Fifteen Reasons to Oppose the Gas Tax

By Jordan T. Chester

Save Jerseyans: there are a host of reasons why you and your legislators should oppose the gas tax “compromise” passed by the State Assembly and now stalled in the Senate.

This “compromise” would be harmful to our state’s economy, those who are living paycheck to paycheck, it would harm our tourism industry, and it would increase the cost of shipping goods and thus, consumer prices would increase. I could go on and on about how bad this deal really is…..

Instead, I have come up with a list of the top fifteen reasons this gas tax scheme is atrocious:

  1. State Senator Jen Beck (R-Monmouth) rallies LD11 residents against the gas tax hike.
    State Senator Jen Beck (R-Monmouth) rallies LD11 residents against the gas tax hike.

    This deal would increase a regressive tax while reducing a progressive tax. While a sales tax is usually regressive, that is not the case in New Jersey since we exempt food and clothing from taxation. Those of us who are in middle or lower income tax brackets are more likely to drive vehicles with poorer fuel economy. While I don’t support the idea of increasing taxes on the wealthy for some flawed notion of fairness, I also oppose the concept of giving a tax cut to the wealthy at the expense of everyone else.

  1. People can buy fewer luxury items subject to the sales tax, but the gas tax is required for people to get to work. Taxing gasoline more cuts into take-home pay and discourages work, thus encouraging a culture of dependency on government.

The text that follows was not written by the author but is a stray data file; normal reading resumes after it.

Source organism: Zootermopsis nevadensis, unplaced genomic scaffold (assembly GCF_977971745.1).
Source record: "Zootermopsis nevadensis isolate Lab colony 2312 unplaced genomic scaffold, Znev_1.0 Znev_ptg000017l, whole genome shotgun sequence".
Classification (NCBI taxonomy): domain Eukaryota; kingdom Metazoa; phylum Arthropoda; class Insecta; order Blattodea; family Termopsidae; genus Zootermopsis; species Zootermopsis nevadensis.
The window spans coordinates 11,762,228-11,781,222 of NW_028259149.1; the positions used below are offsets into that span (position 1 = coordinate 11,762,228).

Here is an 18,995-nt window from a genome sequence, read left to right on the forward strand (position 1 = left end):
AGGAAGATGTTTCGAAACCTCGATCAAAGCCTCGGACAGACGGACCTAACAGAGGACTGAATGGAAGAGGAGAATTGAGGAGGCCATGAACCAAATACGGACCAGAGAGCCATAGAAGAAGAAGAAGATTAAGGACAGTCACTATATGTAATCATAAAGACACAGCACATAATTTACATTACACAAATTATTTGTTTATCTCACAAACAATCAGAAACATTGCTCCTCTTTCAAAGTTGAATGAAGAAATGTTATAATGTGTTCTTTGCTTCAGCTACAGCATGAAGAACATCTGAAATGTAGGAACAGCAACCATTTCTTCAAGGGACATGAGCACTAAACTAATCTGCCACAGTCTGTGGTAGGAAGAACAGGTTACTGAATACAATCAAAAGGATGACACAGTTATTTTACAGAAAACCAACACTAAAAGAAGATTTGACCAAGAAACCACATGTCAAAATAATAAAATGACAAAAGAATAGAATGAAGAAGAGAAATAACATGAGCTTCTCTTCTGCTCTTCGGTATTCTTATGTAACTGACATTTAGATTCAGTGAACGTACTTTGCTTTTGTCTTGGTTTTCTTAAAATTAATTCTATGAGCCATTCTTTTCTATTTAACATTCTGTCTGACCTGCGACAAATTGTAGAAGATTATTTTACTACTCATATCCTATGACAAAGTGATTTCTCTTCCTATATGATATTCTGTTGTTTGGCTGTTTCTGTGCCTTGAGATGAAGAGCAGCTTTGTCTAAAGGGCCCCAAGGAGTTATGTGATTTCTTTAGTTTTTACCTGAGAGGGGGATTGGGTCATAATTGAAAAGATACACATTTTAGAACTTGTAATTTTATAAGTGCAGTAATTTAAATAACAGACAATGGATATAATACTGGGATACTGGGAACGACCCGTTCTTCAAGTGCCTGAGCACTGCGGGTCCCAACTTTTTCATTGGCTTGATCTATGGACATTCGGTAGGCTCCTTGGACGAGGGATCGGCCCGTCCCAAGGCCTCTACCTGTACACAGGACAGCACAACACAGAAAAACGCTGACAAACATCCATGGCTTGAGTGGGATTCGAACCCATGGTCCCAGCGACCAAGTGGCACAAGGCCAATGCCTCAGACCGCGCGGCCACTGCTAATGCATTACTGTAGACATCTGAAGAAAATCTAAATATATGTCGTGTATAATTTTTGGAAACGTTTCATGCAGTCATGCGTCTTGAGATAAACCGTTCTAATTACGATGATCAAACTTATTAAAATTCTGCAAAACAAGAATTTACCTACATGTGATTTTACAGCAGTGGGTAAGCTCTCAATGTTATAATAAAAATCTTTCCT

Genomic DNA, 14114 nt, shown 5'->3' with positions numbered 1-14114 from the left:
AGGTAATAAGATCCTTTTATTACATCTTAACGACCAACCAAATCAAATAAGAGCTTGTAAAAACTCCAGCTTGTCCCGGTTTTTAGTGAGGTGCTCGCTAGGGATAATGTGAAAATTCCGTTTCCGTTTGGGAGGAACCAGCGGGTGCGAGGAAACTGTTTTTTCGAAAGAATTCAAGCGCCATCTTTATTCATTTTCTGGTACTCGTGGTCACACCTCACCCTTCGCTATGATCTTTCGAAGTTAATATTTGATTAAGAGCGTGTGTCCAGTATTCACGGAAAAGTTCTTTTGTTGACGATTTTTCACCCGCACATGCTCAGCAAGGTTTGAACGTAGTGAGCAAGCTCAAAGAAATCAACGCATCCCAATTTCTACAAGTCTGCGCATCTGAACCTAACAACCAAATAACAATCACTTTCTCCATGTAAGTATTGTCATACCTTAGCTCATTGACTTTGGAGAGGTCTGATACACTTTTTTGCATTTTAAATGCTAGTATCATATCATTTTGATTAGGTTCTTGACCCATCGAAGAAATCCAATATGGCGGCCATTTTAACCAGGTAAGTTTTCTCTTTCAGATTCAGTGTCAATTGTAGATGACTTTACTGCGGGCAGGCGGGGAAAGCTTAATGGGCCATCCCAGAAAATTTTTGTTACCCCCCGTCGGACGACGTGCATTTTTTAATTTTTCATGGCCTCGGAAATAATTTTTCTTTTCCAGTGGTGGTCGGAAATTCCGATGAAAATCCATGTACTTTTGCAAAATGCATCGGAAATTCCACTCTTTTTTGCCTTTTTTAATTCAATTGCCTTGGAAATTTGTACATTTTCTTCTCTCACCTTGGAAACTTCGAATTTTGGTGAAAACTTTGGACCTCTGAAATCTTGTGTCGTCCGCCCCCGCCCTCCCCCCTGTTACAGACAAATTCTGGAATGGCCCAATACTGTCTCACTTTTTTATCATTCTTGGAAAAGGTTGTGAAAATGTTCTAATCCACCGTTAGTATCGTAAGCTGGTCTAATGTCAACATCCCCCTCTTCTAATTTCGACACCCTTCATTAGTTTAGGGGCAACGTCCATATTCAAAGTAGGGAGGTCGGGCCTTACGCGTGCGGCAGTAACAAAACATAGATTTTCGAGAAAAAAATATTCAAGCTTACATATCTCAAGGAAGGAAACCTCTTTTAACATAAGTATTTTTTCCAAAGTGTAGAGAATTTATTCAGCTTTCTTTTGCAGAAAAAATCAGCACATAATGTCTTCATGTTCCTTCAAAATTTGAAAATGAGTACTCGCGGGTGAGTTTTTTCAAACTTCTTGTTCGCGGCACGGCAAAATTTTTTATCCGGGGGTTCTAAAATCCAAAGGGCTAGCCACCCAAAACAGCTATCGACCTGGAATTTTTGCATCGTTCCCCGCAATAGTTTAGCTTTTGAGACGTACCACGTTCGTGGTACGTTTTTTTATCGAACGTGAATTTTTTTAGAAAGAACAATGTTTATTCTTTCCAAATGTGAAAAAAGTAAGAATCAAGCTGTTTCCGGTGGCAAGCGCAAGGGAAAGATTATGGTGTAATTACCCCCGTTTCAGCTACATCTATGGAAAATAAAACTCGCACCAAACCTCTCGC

1. A gasoline tax hike will increase the cost of trucking and therefore, the cost of consumer goods will increase.
  1. If the next Governor decides he/she opposes the sales tax cut included in this deal, the sales tax cut may be reversed since it won’t go into full effect until 2018.
  1. This tax plan is not revenue neutral – Trenton will lose revenue which would not be a bad thing if they cut spending, but history shows us they would either increase taxes or not meet obligations. This is an $850 million tax increase.
  1. The gas tax is the one tax where we don’t tax as much as other states.
  1. Trenton has dedicated revenue streams to programs over the years and somehow, we always seem to end up in a situation like the one we are in.
  1. Our $40 billion per year tourism industry would be disrupted by this tax hike. Without our tourism industry, every household in New Jersey would pay over $1,400 in higher taxes.
  1. Turnpike_splitThere are over 6.1 million licensed drivers in New Jersey – this IS a broad-based tax increase.
  1. There are other areas to cut – start with the $6 billion in corporate subsidies we’ve handed out this decade and continue with meaningful pension & benefit reform.
  1. As a friend pointed out to me, businesses are going to have to change their pricing processes and software which will cost them money as the sales tax is gradually changed over the next two years.
  1. The process by which we have this deal is unacceptable – the days of midnight deals should be over.
  1. Jim McGrevey’s $8 billion in tax & fee increases caused $70 billion in wealth to leave our state in the years after he implemented those policies, we should not repeat the mistakes of the past.
  1. According to Rutgers/Eagleton, 56% of New Jerseyans oppose increasing the gasoline tax.
  1. We should audit the Department of Transportation and find out why we spend $2 million per mile on road repairs before we ask residents for higher taxes.

There are more reasons why this legislation is a raw deal, but here are fifteen you should relay to your elected representatives!